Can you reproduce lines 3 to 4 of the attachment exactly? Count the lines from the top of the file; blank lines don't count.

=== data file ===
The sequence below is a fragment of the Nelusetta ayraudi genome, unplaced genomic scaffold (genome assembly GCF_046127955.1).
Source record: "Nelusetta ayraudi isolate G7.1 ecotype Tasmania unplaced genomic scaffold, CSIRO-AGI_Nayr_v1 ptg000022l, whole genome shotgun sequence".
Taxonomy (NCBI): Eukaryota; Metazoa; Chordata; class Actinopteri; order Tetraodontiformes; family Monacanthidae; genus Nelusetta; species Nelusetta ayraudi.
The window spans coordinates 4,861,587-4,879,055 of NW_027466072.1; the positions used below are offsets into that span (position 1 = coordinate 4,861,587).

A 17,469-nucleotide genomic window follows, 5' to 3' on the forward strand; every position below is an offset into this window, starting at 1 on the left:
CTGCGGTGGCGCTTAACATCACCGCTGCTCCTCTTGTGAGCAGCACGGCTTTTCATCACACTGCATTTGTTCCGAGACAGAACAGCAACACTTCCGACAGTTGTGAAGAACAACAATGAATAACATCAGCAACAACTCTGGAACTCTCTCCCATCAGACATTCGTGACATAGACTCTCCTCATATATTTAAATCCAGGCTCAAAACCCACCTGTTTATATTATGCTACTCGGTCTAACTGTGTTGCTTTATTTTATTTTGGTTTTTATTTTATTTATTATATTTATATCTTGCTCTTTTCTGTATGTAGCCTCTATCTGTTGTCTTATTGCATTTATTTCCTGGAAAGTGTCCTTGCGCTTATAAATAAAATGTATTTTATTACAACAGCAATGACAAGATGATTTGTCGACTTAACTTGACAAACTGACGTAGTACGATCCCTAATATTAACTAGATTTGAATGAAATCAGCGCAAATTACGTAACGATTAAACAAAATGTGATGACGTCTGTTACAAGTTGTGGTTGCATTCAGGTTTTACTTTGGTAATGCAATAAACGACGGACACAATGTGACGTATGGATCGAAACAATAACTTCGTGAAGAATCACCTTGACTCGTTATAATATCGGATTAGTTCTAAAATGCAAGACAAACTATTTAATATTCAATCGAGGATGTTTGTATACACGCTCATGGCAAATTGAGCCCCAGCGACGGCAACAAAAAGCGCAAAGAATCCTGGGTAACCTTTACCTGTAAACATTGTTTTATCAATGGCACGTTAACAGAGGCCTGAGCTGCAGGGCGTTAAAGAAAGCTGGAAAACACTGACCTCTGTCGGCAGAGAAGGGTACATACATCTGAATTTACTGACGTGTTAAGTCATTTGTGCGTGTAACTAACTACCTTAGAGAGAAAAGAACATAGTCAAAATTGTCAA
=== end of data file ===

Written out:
Taxonomy (NCBI): Eukaryota; Metazoa; Chordata; class Actinopteri; order Tetraodontiformes; family Monacanthidae; genus Nelusetta; species Nelusetta ayraudi.
The window spans coordinates 4,861,587-4,879,055 of NW_027466072.1; the positions used below are offsets into that span (position 1 = coordinate 4,861,587).